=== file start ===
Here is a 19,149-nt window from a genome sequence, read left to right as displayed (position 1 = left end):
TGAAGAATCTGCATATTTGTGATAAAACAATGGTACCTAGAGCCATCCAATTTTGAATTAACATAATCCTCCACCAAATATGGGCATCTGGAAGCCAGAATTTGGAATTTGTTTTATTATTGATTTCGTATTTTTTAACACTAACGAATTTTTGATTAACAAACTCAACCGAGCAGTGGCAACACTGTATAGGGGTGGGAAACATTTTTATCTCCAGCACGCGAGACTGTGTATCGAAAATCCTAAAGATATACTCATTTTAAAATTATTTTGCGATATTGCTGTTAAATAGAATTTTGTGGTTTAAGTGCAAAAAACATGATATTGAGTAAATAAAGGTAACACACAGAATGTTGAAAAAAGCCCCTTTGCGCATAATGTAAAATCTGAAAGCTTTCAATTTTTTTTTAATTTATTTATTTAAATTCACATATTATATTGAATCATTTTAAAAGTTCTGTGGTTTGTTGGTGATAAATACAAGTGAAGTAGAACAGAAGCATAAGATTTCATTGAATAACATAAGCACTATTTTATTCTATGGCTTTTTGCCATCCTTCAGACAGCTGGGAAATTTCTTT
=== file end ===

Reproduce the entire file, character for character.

Here is a 19,149-nt window from a genome sequence, read left to right as displayed (position 1 = left end):
TGAAGAATCTGCATATTTGTGATAAAACAATGGTACCTAGAGCCATCCAATTTTGAATTAACATAATCCTCCACCAAATATGGGCATCTGGAAGCCAGAATTTGGAATTTGTTTTATTATTGATTTCGTATTTTTTAACACTAACGAATTTTTGATTAACAAACTCAACCGAGCAGTGGCAACACTGTATAGGGGTGGGAAACATTTTTATCTCCAGCACGCGAGACTGTGTATCGAAAATCCTAAAGATATACTCATTTTAAAATTATTTTGCGATATTGCTGTTAAATAGAATTTTGTGGTTTAAGTGCAAAAAACATGATATTGAGTAAATAAAGGTAACACACAGAATGTTGAAAAAAGCCCCTTTGCGCATAATGTAAAATCTGAAAGCTTTCAATTTTTTTTTAATTTATTTATTTAAATTCACATATTATATTGAATCATTTTAAAAGTTCTGTGGTTTGTTGGTGATAAATACAAGTGAAGTAGAACAGAAGCATAAGATTTCATTGAATAACATAAGCACTATTTTATTCTATGGCTTTTTGCCATCCTTCAGACAGCTGGGAAATTTCTTT